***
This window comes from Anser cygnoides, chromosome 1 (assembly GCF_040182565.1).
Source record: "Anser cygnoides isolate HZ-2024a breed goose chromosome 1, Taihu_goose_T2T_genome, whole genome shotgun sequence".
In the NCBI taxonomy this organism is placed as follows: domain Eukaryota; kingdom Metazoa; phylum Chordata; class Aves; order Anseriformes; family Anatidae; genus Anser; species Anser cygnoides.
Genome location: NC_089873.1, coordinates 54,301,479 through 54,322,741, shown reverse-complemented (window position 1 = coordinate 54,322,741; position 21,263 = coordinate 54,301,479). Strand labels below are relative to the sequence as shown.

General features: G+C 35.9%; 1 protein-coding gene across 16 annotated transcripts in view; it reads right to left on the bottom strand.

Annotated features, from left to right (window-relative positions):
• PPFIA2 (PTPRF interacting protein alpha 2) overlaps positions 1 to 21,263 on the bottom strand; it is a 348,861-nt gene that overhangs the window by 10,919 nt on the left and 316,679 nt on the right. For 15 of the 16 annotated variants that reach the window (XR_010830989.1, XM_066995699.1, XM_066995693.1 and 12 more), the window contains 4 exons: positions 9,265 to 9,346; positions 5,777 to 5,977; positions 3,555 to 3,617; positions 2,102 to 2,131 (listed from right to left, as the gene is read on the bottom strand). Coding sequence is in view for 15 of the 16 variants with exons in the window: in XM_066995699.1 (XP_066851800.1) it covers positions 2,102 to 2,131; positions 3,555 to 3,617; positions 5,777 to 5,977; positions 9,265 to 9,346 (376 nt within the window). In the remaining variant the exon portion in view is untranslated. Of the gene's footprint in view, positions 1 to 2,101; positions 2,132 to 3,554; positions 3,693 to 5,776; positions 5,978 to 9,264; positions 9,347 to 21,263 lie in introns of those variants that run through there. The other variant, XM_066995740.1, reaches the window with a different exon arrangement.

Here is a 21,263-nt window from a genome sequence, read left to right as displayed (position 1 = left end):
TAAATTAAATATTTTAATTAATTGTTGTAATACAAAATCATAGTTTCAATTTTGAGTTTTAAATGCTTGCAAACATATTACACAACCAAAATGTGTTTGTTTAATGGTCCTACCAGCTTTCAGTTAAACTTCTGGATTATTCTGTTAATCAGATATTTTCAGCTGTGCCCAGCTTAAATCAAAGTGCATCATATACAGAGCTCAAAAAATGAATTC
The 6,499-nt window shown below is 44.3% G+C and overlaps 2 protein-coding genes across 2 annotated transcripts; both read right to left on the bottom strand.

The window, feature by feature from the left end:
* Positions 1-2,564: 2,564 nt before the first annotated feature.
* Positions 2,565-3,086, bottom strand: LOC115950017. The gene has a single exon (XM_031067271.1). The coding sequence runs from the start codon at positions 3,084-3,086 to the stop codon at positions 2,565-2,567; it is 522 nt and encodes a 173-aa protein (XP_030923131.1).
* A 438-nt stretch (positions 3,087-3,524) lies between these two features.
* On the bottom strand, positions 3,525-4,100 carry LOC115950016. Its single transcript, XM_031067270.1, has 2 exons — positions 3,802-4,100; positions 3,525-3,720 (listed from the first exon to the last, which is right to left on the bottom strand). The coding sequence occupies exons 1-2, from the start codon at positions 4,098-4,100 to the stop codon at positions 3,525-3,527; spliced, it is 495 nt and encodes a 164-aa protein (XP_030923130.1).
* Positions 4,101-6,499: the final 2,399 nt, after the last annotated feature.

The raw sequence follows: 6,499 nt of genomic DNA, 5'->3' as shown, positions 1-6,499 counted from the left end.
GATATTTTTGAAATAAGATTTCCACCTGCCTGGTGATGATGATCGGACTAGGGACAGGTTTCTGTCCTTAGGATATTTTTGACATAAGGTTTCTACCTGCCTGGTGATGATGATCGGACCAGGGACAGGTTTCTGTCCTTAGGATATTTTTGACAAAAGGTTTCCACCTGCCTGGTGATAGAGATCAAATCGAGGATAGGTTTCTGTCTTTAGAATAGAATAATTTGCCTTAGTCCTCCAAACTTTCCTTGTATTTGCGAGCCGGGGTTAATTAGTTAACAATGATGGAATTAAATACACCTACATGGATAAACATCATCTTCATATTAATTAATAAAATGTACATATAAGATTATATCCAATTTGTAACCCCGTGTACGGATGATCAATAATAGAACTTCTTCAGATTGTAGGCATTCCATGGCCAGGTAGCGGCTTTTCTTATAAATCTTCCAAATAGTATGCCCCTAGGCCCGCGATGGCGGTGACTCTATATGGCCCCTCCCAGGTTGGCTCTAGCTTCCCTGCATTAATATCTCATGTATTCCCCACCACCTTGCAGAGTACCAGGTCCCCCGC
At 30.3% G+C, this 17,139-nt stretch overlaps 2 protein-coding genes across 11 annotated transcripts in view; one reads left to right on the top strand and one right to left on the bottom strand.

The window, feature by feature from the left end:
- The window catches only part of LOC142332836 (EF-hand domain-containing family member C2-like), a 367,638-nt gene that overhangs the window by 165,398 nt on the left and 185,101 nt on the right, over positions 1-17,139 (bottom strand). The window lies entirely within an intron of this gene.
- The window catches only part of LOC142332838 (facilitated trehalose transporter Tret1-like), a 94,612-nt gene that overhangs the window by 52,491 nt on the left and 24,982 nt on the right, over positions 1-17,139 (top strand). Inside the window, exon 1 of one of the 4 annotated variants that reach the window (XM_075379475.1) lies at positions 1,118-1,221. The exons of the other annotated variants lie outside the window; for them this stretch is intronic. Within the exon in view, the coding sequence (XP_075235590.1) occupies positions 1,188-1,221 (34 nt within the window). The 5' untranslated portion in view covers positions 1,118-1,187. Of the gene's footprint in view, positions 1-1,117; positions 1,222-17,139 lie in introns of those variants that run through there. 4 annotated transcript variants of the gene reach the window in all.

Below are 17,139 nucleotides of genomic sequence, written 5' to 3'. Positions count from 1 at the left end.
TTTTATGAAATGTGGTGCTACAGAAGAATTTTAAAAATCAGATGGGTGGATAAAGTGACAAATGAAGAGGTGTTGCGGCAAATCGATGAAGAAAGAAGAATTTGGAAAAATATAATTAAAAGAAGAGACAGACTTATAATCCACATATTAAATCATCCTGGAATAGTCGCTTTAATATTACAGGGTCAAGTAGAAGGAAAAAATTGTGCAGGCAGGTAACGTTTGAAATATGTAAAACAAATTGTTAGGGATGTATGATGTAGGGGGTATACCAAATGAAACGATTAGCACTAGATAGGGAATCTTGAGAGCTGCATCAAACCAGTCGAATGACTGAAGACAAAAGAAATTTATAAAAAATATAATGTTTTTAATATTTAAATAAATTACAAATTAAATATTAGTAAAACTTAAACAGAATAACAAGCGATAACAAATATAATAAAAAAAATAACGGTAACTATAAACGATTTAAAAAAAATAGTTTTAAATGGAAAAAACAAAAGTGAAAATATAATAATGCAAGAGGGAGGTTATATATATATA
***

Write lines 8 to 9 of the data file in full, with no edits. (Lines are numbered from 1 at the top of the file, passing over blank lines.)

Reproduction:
Here is a 21,263-nt window from a genome sequence, read left to right as displayed (position 1 = left end):
TAAATTAAATATTTTAATTAATTGTTGTAATACAAAATCATAGTTTCAATTTTGAGTTTTAAATGCTTGCAAACATATTACACAACCAAAATGTGTTTGTTTAATGGTCCTACCAGCTTTCAGTTAAACTTCTGGATTATTCTGTTAATCAGATATTTTCAGCTGTGCCCAGCTTAAATCAAAGTGCATCATATACAGAGCTCAAAAAATGAATTC